by Weston Cutter
I was never as simultaneously excited and sad about a book as I was for Every Love Story is a Ghost Story, DTMax‘s bio of David Foster Wallace, and I’m not remotely alone or unique on this: I was thrilled because it was the first bio of one of my literary heroes, and sad because the bio existed because the man no longer did. I spend so much time here talking about Wallace that I sort of forget that perhaps folks don’t even know who he is, or perhaps folks’ve started to understand him historically—he was some legend. He has after all now been gone four years as of one week from now. But here’s the thing: Wallace was huge and real, and his suicide was the rawest rip. This sounds cheesy, but it gets at something accurately: as soon as the news of his death spread (the story broke on a Friday night), the McSweeney’s website went entirely white (am I remembering this wrong? You could actually scroll down, like the whiteness was of depth and length), and instead of some cute phrase at the top (today’s: Timothy McSweeney takes his cookies straight), I think it just said Timothy McSweeney is brokenhearted or something. Maybe very very sad. The thing that was crucial, though, was the blankness of the page—McSweeney’s, which may be the most obviously in-Wallace’s-debt literary organization in the universe (in good ways, I think), just blank, as if something’d exploded and cast everythign in this huge, awful can’t-look light. Or anyway that’s the way it read to me.
And now it’s been four years, and now there are no more holy-shit essays to amaze us and force us to look at some aspect of the world in a new way, and now there’s likely no more fiction ever and The Pale King will have to be enough, and now the books-about industry for the man cranks to life (this year there’ve been now three; there was another in ’11, I think), and now every last aspect of the life and literary magic of Wallace’s life gets fast-tracked for publication, and we all read it (I’m talking the tiniest, least-consequential things: his senior thesis from Amherst, say), and and and. There’s no end to this. I bring all this up simply because…because Christ, it’s been four years, and this guy who wrote the absolute best stuff of anyone for a decade, he’s gone, and it still fucking sucks.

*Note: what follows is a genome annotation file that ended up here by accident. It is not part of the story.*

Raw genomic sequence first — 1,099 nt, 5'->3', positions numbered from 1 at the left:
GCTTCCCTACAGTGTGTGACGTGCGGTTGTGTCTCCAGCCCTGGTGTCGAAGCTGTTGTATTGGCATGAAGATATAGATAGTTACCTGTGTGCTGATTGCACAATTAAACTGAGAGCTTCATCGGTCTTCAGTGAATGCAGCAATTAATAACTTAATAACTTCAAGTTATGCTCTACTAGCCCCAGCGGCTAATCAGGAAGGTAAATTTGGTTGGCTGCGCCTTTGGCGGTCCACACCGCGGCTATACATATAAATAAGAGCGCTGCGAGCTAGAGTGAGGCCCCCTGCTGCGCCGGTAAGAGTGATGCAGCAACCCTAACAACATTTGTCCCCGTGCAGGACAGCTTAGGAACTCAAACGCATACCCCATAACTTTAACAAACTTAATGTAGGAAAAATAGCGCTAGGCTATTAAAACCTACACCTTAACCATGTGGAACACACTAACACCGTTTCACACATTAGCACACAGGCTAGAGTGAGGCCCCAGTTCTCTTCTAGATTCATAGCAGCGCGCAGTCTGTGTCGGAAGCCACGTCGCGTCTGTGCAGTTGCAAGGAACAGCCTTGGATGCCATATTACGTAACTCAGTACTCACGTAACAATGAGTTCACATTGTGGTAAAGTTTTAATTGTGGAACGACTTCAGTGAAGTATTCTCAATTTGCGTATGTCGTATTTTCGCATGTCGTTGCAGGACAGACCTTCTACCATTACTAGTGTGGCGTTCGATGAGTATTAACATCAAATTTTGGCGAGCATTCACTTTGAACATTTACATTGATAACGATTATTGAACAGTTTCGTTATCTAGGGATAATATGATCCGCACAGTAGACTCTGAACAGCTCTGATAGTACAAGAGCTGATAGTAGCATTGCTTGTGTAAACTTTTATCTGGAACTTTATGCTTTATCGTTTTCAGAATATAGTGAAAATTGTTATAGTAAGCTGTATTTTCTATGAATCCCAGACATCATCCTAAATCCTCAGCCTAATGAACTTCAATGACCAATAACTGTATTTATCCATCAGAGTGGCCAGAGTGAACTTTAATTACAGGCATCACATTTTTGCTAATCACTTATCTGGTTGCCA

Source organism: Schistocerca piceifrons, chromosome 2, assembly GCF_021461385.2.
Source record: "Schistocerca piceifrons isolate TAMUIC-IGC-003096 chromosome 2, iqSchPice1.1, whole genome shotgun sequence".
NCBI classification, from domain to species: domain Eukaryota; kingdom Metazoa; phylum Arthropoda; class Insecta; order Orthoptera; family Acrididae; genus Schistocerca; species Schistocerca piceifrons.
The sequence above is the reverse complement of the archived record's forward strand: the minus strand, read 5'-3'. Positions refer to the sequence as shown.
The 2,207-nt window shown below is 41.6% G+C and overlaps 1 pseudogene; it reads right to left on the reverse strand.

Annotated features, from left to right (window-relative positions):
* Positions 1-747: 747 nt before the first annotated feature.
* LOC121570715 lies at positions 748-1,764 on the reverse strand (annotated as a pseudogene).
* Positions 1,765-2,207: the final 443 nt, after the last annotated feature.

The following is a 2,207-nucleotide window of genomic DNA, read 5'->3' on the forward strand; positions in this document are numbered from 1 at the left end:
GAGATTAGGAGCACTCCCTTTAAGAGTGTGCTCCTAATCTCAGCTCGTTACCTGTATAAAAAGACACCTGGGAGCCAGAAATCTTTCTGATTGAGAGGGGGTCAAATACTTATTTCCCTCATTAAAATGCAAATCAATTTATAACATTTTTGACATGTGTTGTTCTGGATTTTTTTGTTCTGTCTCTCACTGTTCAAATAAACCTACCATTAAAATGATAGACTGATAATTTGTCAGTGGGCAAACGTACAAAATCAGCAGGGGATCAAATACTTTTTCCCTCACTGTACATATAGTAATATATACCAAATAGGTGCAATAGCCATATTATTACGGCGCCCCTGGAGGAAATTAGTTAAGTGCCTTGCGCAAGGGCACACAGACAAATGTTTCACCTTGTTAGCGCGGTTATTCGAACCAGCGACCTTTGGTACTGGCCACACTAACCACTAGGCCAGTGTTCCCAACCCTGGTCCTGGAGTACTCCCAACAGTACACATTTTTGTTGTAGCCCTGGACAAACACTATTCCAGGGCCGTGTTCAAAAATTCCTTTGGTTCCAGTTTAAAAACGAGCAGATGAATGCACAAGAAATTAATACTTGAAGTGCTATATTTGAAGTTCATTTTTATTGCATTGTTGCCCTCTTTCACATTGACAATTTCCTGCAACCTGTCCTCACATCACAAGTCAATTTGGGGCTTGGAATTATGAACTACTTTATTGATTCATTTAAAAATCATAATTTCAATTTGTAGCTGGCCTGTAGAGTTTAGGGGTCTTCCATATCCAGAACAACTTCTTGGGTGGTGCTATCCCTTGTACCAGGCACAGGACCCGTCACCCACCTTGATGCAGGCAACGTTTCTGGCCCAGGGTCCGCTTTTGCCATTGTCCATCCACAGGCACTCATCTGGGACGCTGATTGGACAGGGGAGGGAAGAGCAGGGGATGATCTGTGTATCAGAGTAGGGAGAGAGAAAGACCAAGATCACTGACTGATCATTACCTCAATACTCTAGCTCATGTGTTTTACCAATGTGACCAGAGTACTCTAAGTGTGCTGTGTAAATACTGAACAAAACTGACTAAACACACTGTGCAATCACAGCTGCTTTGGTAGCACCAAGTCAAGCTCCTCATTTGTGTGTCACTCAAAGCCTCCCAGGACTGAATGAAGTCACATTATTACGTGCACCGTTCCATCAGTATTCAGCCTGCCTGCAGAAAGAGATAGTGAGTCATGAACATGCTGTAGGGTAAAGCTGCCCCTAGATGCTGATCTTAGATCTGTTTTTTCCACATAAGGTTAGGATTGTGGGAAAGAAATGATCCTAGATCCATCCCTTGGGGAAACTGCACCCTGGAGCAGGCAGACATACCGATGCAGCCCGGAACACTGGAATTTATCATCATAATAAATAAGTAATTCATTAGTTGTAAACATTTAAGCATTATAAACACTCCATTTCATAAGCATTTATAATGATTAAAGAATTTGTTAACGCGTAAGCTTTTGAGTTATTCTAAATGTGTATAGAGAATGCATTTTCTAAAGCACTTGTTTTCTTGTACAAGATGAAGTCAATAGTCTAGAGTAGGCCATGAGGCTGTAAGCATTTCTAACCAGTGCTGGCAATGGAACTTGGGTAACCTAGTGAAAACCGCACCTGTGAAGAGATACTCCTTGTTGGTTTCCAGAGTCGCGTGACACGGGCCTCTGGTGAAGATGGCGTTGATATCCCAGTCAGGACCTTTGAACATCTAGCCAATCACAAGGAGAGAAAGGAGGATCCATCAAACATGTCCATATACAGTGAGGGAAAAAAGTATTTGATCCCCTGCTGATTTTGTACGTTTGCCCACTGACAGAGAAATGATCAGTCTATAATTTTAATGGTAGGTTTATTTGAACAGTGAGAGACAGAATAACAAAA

Which is where Every Love Story is a Ghost Story, by D. T. Max (whom I interviewed for the Kenyon Review Blog) comes in. It’s a book which will do lots of things for or to your insides, good and bad, some of which might include: make you remember how thrilling it was to read Jest in the first place (if you love Wallace for Jest, this bio will be very helpful and good; if you got into Wallace through the essays or stories, you’ll have a harder time: Jest is the only book which, ultimately, stands full straight in this book—every other book, fiction or non, is somehow a compromise; Jest is an Achievement [or at least seems one through all the correspondence Wallace did at the time] the whole way through, even as it was edited for publication); make you suddenly, deeply aware of just how huge was the depression in Wallace’s life (this is especially true if you’re not intimately familiar with clinical depression), and how huge a role the depression and its corresponding anxieties and struggles played in Wallace’s life; and, maybe, make you understand why Wallace was and will likely remain such a singular talent, and why his work is unlikely to be eclipsed in terms of heart or morality by anyone (simply because, as one can discover here, dude just cared about this stuff more than anyone, thought about it all in terms of fiction much more than anyone else I know of).
(Before going further: a piece of correspondence between Wallace and I is in Every Love Story. I wrote to Wallace, like lots of other folks, when I was in my 20s and his work hit and spoke like nothing else (the letter used in the book was one I sent basically immediately after reading Conjunctions 37, in which his “Good Old Neon” debuted and which is, I think, still a piece of fiction unlikely to be eclipsed). I bring up my involvement/inclusion in the book here just to acknowledge it—lots of us exchanged letters with the guys, and as rad as the letters were to get, and as glad as I am to have them, I’d of course burn any of them to have the man back alive, in the flesh, writing and being present for his friends and family.)